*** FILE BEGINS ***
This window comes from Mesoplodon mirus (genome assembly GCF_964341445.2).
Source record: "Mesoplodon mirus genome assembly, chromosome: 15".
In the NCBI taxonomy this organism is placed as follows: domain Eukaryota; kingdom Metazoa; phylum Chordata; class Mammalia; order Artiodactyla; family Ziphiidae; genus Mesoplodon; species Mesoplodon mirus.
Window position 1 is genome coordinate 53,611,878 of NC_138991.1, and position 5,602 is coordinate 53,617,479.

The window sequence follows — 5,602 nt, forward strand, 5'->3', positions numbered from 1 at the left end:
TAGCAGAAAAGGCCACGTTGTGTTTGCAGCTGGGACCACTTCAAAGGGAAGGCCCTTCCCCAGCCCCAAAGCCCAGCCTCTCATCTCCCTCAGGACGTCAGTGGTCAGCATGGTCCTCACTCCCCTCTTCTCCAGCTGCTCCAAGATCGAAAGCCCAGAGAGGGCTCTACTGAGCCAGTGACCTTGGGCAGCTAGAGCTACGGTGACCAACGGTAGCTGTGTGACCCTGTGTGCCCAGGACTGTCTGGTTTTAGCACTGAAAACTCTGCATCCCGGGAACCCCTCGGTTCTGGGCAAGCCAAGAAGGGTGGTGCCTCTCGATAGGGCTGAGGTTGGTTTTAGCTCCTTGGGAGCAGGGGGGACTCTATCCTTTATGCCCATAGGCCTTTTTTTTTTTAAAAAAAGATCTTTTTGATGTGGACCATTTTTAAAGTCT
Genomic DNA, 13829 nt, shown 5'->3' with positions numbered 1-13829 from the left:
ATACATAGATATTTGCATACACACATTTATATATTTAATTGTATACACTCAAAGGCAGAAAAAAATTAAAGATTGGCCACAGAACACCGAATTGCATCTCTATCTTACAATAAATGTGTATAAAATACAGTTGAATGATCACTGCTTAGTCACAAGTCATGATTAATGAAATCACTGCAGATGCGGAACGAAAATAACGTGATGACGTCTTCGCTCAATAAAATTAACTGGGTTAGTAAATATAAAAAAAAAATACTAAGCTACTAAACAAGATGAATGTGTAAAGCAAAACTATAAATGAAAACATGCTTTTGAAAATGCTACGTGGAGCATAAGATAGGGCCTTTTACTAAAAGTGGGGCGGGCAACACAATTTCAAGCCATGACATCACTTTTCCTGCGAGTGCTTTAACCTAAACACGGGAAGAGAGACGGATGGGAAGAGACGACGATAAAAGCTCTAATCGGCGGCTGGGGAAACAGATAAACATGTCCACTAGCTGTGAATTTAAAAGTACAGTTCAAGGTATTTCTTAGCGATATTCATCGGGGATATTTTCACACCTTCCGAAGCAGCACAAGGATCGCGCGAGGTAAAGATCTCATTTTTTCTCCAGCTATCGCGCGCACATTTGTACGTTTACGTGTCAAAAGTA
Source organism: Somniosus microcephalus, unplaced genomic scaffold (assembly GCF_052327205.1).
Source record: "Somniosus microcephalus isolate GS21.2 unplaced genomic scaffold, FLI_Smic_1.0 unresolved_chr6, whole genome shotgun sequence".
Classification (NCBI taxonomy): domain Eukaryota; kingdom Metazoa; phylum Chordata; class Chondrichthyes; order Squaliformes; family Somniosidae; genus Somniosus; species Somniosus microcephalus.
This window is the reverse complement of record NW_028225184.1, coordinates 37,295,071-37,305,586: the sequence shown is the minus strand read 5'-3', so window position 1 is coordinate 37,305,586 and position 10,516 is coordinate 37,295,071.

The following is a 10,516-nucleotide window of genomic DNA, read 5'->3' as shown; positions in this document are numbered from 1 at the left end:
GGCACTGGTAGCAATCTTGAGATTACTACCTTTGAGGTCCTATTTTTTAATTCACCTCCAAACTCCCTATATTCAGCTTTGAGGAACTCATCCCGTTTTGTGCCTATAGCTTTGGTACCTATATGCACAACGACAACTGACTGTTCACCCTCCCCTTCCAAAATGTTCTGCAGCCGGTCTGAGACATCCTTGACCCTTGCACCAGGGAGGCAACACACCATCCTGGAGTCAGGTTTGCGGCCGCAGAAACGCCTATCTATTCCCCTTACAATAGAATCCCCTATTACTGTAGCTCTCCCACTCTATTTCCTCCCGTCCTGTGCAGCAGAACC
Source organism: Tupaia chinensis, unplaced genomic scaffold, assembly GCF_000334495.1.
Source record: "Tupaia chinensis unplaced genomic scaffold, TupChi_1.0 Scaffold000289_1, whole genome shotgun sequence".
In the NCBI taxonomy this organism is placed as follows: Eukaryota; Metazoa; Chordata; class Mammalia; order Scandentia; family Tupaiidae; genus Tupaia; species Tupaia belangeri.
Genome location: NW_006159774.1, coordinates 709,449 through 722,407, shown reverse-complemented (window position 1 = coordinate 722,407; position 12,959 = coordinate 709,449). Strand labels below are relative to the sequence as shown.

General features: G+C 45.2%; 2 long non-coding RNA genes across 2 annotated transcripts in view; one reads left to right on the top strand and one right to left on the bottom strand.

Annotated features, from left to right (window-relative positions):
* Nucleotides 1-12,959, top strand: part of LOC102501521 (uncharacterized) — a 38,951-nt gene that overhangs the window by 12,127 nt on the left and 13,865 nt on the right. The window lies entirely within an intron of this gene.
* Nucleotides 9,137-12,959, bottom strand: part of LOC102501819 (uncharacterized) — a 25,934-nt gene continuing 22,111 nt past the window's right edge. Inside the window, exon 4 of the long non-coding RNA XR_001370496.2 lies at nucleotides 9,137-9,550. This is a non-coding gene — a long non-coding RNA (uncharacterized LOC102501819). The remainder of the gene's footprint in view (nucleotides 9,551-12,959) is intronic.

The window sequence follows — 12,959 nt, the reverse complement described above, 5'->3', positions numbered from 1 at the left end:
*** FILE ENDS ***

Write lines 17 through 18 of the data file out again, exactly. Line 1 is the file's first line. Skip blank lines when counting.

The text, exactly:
In the NCBI taxonomy this organism is placed as follows: Eukaryota; Metazoa; Chordata; class Mammalia; order Scandentia; family Tupaiidae; genus Tupaia; species Tupaia belangeri.
Genome location: NW_006159774.1, coordinates 709,449 through 722,407, shown reverse-complemented (window position 1 = coordinate 722,407; position 12,959 = coordinate 709,449). Strand labels below are relative to the sequence as shown.